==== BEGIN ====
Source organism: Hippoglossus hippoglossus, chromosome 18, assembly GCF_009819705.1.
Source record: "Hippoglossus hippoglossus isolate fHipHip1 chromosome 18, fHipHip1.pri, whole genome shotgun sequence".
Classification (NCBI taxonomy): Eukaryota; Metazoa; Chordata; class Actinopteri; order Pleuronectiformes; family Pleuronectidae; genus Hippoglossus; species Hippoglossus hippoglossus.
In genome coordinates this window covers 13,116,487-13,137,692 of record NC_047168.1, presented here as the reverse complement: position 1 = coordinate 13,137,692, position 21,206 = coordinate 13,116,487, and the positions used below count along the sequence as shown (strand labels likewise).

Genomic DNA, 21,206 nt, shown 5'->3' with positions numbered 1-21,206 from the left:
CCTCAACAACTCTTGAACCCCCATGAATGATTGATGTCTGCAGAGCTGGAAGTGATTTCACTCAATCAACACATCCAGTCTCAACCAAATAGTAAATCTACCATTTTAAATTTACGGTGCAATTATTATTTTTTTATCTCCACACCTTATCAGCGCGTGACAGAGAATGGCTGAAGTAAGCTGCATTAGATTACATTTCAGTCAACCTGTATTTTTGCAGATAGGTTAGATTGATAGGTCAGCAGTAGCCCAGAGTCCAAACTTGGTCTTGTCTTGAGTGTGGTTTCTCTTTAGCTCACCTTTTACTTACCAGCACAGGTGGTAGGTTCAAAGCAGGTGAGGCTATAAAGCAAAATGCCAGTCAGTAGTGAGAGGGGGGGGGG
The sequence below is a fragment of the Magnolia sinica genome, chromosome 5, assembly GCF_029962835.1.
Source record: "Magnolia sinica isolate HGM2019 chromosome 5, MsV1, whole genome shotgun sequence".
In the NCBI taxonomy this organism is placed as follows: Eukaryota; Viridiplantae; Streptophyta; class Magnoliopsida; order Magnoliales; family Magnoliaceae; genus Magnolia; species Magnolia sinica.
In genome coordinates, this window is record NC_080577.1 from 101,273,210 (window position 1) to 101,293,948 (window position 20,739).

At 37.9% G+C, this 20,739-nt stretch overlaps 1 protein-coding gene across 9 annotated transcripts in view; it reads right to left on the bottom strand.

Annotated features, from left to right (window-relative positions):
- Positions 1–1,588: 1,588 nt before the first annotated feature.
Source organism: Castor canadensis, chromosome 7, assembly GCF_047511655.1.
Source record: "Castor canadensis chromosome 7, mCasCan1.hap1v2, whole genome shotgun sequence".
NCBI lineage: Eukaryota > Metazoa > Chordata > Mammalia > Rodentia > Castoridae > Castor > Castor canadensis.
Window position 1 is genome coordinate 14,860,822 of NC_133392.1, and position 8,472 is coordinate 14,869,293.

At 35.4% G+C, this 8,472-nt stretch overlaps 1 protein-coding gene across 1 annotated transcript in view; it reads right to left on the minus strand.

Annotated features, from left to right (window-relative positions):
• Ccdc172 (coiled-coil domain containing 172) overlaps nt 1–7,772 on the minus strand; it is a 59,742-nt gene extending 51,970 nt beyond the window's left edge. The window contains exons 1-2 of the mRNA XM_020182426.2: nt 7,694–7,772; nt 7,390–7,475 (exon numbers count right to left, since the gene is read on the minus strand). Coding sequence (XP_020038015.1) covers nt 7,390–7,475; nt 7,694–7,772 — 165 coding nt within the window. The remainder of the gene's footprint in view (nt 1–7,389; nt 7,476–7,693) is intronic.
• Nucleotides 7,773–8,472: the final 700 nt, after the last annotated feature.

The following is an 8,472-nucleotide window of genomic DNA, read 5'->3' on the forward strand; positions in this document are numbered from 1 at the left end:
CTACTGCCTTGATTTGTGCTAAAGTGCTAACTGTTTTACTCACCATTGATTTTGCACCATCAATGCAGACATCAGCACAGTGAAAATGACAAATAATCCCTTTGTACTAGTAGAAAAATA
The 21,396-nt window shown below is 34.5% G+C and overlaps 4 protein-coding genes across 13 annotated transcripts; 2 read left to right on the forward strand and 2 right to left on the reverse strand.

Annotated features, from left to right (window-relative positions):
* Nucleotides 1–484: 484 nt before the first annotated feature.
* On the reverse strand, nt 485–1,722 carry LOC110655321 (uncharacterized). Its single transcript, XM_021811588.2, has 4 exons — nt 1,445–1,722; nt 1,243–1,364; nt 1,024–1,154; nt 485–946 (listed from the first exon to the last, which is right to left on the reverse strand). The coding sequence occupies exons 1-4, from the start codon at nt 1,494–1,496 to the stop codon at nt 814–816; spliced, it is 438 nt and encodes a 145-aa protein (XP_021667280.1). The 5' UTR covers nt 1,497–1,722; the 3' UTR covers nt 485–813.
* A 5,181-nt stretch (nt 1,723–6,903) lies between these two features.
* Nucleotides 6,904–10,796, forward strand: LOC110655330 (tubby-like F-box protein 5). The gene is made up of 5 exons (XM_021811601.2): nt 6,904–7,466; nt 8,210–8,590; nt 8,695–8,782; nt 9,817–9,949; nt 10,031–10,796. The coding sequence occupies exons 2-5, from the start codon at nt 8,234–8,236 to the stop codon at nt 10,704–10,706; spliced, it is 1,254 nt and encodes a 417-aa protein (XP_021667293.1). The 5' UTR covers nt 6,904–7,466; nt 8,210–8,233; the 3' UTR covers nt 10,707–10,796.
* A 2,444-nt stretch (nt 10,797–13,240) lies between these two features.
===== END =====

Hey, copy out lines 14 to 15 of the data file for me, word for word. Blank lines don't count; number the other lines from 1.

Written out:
Source organism: Castor canadensis, chromosome 7, assembly GCF_047511655.1.
Source record: "Castor canadensis chromosome 7, mCasCan1.hap1v2, whole genome shotgun sequence".